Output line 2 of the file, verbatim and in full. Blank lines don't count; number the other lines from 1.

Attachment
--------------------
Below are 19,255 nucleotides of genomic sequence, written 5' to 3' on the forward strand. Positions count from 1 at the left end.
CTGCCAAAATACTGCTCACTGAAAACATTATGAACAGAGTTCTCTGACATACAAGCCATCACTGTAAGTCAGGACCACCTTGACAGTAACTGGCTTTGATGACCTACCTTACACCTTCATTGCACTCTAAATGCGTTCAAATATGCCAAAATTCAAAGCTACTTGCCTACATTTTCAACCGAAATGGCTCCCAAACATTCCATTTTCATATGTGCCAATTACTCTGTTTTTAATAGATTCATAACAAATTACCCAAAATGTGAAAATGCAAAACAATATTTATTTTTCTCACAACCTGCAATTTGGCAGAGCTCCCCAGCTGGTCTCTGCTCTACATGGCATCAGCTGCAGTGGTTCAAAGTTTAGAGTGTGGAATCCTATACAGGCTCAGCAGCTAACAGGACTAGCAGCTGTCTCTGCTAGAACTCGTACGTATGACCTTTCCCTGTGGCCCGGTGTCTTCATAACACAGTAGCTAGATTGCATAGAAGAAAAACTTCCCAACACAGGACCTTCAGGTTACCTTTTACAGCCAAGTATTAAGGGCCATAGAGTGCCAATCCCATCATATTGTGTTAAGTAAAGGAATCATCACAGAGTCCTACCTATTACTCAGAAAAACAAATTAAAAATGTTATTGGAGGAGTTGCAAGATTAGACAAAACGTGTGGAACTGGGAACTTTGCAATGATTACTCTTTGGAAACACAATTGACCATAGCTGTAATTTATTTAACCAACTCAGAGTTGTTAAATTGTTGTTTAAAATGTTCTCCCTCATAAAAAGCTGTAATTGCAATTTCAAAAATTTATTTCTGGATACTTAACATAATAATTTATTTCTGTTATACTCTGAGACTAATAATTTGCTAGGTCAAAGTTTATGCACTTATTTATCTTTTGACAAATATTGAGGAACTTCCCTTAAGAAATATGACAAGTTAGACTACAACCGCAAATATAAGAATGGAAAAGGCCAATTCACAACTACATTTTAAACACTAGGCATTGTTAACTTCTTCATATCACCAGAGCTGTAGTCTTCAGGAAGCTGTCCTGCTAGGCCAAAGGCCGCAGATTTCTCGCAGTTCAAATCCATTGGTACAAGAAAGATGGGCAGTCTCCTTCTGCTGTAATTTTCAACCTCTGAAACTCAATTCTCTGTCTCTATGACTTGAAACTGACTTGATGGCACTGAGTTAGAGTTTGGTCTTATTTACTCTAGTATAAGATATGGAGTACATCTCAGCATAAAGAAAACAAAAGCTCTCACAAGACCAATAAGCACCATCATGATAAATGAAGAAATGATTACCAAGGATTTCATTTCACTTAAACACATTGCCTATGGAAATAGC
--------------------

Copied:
CTGCCAAAATACTGCTCACTGAAAACATTATGAACAGAGTTCTCTGACATACAAGCCATCACTGTAAGTCAGGACCACCTTGACAGTAACTGGCTTTGATGACCTACCTTACACCTTCATTGCACTCTAAATGCGTTCAAATATGCCAAAATTCAAAGCTACTTGCCTACATTTTCAACCGAAATGGCTCCCAAACATTCCATTTTCATATGTGCCAATTACTCTGTTTTTAATAGATTCATAACAAATTACCCAAAATGTGAAAATGCAAAACAATATTTATTTTTCTCACAACCTGCAATTTGGCAGAGCTCCCCAGCTGGTCTCTGCTCTACATGGCATCAGCTGCAGTGGTTCAAAGTTTAGAGTGTGGAATCCTATACAGGCTCAGCAGCTAACAGGACTAGCAGCTGTCTCTGCTAGAACTCGTACGTATGACCTTTCCCTGTGGCCCGGTGTCTTCATAACACAGTAGCTAGATTGCATAGAAGAAAAACTTCCCAACACAGGACCTTCAGGTTACCTTTTACAGCCAAGTATTAAGGGCCATAGAGTGCCAATCCCATCATATTGTGTTAAGTAAAGGAATCATCACAGAGTCCTACCTATTACTCAGAAAAACAAATTAAAAATGTTATTGGAGGAGTTGCAAGATTAGACAAAACGTGTGGAACTGGGAACTTTGCAATGATTACTCTTTGGAAACACAATTGACCATAGCTGTAATTTATTTAACCAACTCAGAGTTGTTAAATTGTTGTTTAAAATGTTCTCCCTCATAAAAAGCTGTAATTGCAATTTCAAAAATTTATTTCTGGATACTTAACATAATAATTTATTTCTGTTATACTCTGAGACTAATAATTTGCTAGGTCAAAGTTTATGCACTTATTTATCTTTTGACAAATATTGAGGAACTTCCCTTAAGAAATATGACAAGTTAGACTACAACCGCAAATATAAGAATGGAAAAGGCCAATTCACAACTACATTTTAAACACTAGGCATTGTTAACTTCTTCATATCACCAGAGCTGTAGTCTTCAGGAAGCTGTCCTGCTAGGCCAAAGGCCGCAGATTTCTCGCAGTTCAAATCCATTGGTACAAGAAAGATGGGCAGTCTCCTTCTGCTGTAATTTTCAACCTCTGAAACTCAATTCTCTGTCTCTATGACTTGAAACTGACTTGATGGCACTGAGTTAGAGTTTGGTCTTATTTACTCTAGTATAAGATATGGAGTACATCTCAGCATAAAGAAAACAAAAGCTCTCACAAGACCAATAAGCACCATCATGATAAATGAAGAAATGATTACCAAGGATTTCATTTCACTTAAACACATTGCCTATGGAAATAGC